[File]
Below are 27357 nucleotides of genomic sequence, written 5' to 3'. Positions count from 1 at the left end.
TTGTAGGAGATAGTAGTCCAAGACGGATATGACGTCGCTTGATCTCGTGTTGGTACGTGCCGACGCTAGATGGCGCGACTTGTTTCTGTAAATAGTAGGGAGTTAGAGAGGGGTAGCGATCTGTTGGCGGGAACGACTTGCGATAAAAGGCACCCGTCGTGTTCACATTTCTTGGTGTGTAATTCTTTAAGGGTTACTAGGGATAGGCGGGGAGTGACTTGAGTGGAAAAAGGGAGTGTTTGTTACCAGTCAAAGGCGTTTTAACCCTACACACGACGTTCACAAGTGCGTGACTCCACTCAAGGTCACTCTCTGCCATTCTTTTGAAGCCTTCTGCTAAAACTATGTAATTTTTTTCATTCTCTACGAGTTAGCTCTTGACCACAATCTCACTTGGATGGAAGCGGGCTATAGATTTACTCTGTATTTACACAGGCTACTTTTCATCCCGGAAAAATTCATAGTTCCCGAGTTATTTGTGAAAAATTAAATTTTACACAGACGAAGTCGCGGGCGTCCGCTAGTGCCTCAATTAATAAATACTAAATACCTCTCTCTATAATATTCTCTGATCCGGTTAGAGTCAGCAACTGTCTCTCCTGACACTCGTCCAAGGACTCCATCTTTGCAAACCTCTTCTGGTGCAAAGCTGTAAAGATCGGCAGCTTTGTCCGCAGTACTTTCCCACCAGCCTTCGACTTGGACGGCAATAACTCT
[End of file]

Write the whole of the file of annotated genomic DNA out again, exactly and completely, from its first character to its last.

Below are 27357 nucleotides of genomic sequence, written 5' to 3'. Positions count from 1 at the left end.
TTGTAGGAGATAGTAGTCCAAGACGGATATGACGTCGCTTGATCTCGTGTTGGTACGTGCCGACGCTAGATGGCGCGACTTGTTTCTGTAAATAGTAGGGAGTTAGAGAGGGGTAGCGATCTGTTGGCGGGAACGACTTGCGATAAAAGGCACCCGTCGTGTTCACATTTCTTGGTGTGTAATTCTTTAAGGGTTACTAGGGATAGGCGGGGAGTGACTTGAGTGGAAAAAGGGAGTGTTTGTTACCAGTCAAAGGCGTTTTAACCCTACACACGACGTTCACAAGTGCGTGACTCCACTCAAGGTCACTCTCTGCCATTCTTTTGAAGCCTTCTGCTAAAACTATGTAATTTTTTTCATTCTCTACGAGTTAGCTCTTGACCACAATCTCACTTGGATGGAAGCGGGCTATAGATTTACTCTGTATTTACACAGGCTACTTTTCATCCCGGAAAAATTCATAGTTCCCGAGTTATTTGTGAAAAATTAAATTTTACACAGACGAAGTCGCGGGCGTCCGCTAGTGCCTCAATTAATAAATACTAAATACCTCTCTCTATAATATTCTCTGATCCGGTTAGAGTCAGCAACTGTCTCTCCTGACACTCGTCCAAGGACTCCATCTTTGCAAACCTCTTCTGGTGCAAAGCTGTAAAGATCGGCAGCTTTGTCCGCAGTACTTTCCCACCAGCCTTCGACTTGGACGGCAATAACTCT